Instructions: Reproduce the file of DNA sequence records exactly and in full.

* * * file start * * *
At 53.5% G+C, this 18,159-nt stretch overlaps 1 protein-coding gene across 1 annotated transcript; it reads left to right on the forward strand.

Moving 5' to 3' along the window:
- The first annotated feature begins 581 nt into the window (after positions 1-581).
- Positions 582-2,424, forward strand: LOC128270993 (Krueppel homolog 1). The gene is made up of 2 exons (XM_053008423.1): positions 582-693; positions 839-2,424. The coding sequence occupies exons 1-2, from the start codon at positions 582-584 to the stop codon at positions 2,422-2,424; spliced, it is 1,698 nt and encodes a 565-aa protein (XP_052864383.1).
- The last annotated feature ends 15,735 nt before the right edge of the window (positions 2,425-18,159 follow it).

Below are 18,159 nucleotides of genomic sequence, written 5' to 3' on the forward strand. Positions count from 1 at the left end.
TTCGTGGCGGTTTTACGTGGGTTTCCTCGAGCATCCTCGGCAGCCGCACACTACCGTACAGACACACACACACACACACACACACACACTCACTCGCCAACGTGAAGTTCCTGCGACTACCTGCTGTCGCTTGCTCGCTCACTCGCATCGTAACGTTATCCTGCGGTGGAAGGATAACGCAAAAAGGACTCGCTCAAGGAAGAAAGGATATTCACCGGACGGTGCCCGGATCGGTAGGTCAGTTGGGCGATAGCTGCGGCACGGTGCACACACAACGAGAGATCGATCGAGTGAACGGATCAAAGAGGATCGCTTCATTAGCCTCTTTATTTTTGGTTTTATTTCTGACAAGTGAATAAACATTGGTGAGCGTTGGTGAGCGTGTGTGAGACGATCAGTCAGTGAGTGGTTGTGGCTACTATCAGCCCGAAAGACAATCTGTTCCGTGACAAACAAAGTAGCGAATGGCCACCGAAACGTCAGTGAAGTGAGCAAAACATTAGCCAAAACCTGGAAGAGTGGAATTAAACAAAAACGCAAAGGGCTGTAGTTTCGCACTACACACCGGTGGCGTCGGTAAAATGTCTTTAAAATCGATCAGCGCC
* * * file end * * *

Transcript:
At 53.5% G+C, this 18,159-nt stretch overlaps 1 protein-coding gene across 1 annotated transcript; it reads left to right on the forward strand.

Moving 5' to 3' along the window:
- The first annotated feature begins 581 nt into the window (after positions 1-581).
- Positions 582-2,424, forward strand: LOC128270993 (Krueppel homolog 1). The gene is made up of 2 exons (XM_053008423.1): positions 582-693; positions 839-2,424. The coding sequence occupies exons 1-2, from the start codon at positions 582-584 to the stop codon at positions 2,422-2,424; spliced, it is 1,698 nt and encodes a 565-aa protein (XP_052864383.1).
- The last annotated feature ends 15,735 nt before the right edge of the window (positions 2,425-18,159 follow it).

Below are 18,159 nucleotides of genomic sequence, written 5' to 3' on the forward strand. Positions count from 1 at the left end.
TTCGTGGCGGTTTTACGTGGGTTTCCTCGAGCATCCTCGGCAGCCGCACACTACCGTACAGACACACACACACACACACACACACACACTCACTCGCCAACGTGAAGTTCCTGCGACTACCTGCTGTCGCTTGCTCGCTCACTCGCATCGTAACGTTATCCTGCGGTGGAAGGATAACGCAAAAAGGACTCGCTCAAGGAAGAAAGGATATTCACCGGACGGTGCCCGGATCGGTAGGTCAGTTGGGCGATAGCTGCGGCACGGTGCACACACAACGAGAGATCGATCGAGTGAACGGATCAAAGAGGATCGCTTCATTAGCCTCTTTATTTTTGGTTTTATTTCTGACAAGTGAATAAACATTGGTGAGCGTTGGTGAGCGTGTGTGAGACGATCAGTCAGTGAGTGGTTGTGGCTACTATCAGCCCGAAAGACAATCTGTTCCGTGACAAACAAAGTAGCGAATGGCCACCGAAACGTCAGTGAAGTGAGCAAAACATTAGCCAAAACCTGGAAGAGTGGAATTAAACAAAAACGCAAAGGGCTGTAGTTTCGCACTACACACCGGTGGCGTCGGTAAAATGTCTTTAAAATCGATCAGCGCC